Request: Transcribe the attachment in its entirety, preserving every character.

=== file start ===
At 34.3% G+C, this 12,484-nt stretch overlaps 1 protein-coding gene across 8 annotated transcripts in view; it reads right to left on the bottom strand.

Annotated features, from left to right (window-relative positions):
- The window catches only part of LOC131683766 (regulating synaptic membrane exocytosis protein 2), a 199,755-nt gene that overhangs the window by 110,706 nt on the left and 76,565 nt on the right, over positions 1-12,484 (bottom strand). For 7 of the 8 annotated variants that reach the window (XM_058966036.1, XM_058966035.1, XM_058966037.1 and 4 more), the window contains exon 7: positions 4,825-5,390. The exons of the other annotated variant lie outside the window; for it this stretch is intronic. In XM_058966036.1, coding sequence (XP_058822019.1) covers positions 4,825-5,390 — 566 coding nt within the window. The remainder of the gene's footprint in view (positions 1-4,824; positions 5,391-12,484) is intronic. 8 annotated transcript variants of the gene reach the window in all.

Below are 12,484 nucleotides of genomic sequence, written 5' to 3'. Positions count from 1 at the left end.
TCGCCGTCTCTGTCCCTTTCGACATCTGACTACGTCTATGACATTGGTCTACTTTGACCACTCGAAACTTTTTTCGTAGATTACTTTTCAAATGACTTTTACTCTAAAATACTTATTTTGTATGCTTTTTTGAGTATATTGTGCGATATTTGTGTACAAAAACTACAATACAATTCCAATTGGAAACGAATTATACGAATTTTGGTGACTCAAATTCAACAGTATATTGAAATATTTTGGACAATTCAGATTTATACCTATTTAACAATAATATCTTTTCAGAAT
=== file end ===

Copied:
At 34.3% G+C, this 12,484-nt stretch overlaps 1 protein-coding gene across 8 annotated transcripts in view; it reads right to left on the bottom strand.

Annotated features, from left to right (window-relative positions):
- The window catches only part of LOC131683766 (regulating synaptic membrane exocytosis protein 2), a 199,755-nt gene that overhangs the window by 110,706 nt on the left and 76,565 nt on the right, over positions 1-12,484 (bottom strand). For 7 of the 8 annotated variants that reach the window (XM_058966036.1, XM_058966035.1, XM_058966037.1 and 4 more), the window contains exon 7: positions 4,825-5,390. The exons of the other annotated variant lie outside the window; for it this stretch is intronic. In XM_058966036.1, coding sequence (XP_058822019.1) covers positions 4,825-5,390 — 566 coding nt within the window. The remainder of the gene's footprint in view (positions 1-4,824; positions 5,391-12,484) is intronic. 8 annotated transcript variants of the gene reach the window in all.

Below are 12,484 nucleotides of genomic sequence, written 5' to 3'. Positions count from 1 at the left end.
TCGCCGTCTCTGTCCCTTTCGACATCTGACTACGTCTATGACATTGGTCTACTTTGACCACTCGAAACTTTTTTCGTAGATTACTTTTCAAATGACTTTTACTCTAAAATACTTATTTTGTATGCTTTTTTGAGTATATTGTGCGATATTTGTGTACAAAAACTACAATACAATTCCAATTGGAAACGAATTATACGAATTTTGGTGACTCAAATTCAACAGTATATTGAAATATTTTGGACAATTCAGATTTATACCTATTTAACAATAATATCTTTTCAGAAT